Extended Mind Crowdsourcing

Monday, Dec 15, 2014

Update 13/01/15: the paper containing the research described below is currently available from the HICSS website

This post is one I’m cross-posting both here and on the MobiSoc blog. Here, because it’s my personal translation of one of our latest research papers, and there because it’s a very good paper mostly written and driven by Roger Whitaker, so deserves an ‘official’ blog post!

A lot of use is made of Crowdsourcing in both business and academia. Business likes it because it allows simple tasks to be outsourced for a small cost. Researchers like it because it allows the gathering of large amounts of data from participants, again for minimal cost. (For an example of this, see our TweetCues work (paper here), where we paid Twitter users to take a simple survey and massively increased our sample size for a few dollars). As technology is developing, we can apply crowdsourcing to new problems; particularly those concerned with collective human behaviour and culture.

Crowdsourcing

The traditional definition of crowdsourcing involves several things:

  1. a clearly defined crowd

  2. a task with a clear goal

  3. clear recompense received by the crowd

  4. an identified owner of the task

  5. an online process

The combination of all these things allows us to complete a large set of simple tasks in a short time and often for a reduced cost. It also provides access to global labour markets for users who may not previously have been able to access these resources.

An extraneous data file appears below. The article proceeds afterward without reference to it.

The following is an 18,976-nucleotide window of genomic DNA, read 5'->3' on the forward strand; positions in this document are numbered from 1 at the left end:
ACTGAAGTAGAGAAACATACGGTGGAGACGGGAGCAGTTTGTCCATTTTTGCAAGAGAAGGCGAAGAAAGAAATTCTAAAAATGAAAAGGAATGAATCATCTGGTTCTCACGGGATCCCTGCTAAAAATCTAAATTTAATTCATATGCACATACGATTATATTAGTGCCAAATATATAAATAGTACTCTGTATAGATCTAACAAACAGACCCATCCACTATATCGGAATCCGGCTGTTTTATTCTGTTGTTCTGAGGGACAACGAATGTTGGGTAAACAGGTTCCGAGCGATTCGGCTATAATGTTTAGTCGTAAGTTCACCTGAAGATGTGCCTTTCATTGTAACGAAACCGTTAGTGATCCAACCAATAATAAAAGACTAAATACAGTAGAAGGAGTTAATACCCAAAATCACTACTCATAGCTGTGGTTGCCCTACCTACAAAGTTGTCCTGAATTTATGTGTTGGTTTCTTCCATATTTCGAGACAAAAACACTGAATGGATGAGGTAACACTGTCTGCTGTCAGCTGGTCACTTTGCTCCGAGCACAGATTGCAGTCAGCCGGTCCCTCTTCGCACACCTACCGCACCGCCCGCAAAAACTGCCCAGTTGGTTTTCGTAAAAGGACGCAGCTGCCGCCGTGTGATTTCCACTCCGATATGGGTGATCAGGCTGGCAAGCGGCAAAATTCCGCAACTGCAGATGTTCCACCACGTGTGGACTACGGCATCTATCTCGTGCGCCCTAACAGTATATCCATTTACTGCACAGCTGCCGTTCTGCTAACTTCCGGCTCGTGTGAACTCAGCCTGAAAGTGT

Participatory Computing

Participatory computing is a related concept to crowdsourcing, based around the idea that the resources and data of computing devices can be shared and used to complete tasks. As with crowdsourcing, these tasks are often large, complex and data-driven, but capable of being broken down into smaller chunks that can be distributed to separate computing devices in order to complete the larger task. BOINC is a clear example of this class of participatory computing.

participatory_img

Extended Mind Crowdsourcing

The extended mind hypothesis describes the way that humans extend their thinking beyond the internal mind, to use external objects. For instance, a person using a notebook to record a memory uses the ‘extended mind’ to record the memory; the internal mind simply recalls that the memory is located in the notebook, an object that is external to the individual.

Extended mind crowdsourcing takes crowdsourcing and participatory computing a step further by including the extended mind hypothesis, to allow us to describe systems that use the extended mind of participants, as represented by their devices and objects, in order to add implicit as well as explicit human computation for collective discovery.

emc_img

What this means is that we can crowdsource the collection of data and completion of tasks using both individual users, their devices, and the extended mind that the two items together represent. Thus by accessing the information stored within a smartphone or similar personal device, and the wider internet services that the device can connect to, we can access the extended mind of a participant and thus learn more about his or her behaviour and individual characteristics. In essence, extended mind crowdsourcing captures the way in which humans undertake and respond to daily activity. In this sense it supports observation of human life and our interpretation of and response to the environment. By including social networks and social media communication within the extended mind, it is clear that while an individual extended mind may represent a single individual human, it is also possible to represent a group, such as a network or a collective using extended mind crowdsourcing.